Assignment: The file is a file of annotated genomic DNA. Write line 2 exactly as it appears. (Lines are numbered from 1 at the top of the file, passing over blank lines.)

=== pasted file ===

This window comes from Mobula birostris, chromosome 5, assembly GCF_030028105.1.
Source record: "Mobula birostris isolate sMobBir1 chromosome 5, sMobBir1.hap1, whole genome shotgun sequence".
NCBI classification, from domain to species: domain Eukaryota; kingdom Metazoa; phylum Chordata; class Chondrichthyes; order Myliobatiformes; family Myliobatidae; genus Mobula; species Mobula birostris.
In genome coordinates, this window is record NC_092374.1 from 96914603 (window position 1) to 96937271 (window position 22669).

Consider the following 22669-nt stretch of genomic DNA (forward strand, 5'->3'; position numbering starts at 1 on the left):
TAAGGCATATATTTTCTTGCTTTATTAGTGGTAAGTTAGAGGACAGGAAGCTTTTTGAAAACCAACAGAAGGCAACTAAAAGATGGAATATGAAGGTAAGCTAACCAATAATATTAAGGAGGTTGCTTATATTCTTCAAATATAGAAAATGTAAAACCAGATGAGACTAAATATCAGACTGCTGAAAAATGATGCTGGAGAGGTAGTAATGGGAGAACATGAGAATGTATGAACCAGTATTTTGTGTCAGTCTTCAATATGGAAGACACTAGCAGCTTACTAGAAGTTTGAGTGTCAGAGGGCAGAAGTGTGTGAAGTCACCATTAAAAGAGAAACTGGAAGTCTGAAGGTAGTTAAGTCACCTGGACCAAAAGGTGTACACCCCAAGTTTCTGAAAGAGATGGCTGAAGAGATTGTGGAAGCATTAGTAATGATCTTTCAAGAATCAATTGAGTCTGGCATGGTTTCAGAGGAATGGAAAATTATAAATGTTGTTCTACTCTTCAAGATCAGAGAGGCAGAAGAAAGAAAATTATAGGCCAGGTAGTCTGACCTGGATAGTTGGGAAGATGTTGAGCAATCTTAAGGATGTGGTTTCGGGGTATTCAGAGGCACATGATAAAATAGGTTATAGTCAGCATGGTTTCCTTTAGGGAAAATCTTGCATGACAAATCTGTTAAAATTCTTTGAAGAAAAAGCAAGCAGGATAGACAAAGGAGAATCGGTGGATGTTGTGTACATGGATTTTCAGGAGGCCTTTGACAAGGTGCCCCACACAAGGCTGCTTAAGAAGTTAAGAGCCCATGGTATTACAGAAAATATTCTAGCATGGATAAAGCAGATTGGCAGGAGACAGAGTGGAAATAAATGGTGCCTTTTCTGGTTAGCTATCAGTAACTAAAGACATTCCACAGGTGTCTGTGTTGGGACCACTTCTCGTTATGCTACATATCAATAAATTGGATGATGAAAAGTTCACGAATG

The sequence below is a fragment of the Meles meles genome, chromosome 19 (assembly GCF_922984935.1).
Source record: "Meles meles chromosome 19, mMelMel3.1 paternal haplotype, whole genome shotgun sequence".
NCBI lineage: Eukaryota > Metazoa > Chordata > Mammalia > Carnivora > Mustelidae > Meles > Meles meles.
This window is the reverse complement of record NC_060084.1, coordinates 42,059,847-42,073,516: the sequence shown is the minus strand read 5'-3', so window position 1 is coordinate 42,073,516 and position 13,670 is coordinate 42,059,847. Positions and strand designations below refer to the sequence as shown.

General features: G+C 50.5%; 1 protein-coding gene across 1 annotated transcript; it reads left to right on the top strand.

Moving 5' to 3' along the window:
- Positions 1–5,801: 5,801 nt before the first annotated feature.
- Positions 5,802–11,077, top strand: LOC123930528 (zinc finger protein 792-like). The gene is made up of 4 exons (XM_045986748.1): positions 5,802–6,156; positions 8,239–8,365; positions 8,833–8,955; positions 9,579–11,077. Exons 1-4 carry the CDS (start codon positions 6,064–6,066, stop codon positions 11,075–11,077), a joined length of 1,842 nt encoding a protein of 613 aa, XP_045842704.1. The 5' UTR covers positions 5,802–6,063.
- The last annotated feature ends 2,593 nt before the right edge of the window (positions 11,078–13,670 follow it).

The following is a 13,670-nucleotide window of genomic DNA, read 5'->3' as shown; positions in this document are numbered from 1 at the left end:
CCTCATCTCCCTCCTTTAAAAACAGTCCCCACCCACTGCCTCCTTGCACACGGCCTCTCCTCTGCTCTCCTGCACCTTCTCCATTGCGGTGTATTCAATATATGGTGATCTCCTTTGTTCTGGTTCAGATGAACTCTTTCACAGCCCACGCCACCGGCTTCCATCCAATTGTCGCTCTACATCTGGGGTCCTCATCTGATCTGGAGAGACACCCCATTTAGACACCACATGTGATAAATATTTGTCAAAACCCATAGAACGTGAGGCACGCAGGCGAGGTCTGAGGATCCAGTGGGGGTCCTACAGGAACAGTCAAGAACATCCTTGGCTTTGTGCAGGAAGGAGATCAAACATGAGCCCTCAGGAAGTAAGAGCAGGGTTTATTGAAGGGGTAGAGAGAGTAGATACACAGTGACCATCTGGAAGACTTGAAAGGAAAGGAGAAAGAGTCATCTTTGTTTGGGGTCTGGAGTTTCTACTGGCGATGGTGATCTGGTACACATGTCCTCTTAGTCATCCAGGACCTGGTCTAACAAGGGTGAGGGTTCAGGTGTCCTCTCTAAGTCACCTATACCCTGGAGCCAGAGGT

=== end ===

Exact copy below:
Source record: "Mobula birostris isolate sMobBir1 chromosome 5, sMobBir1.hap1, whole genome shotgun sequence".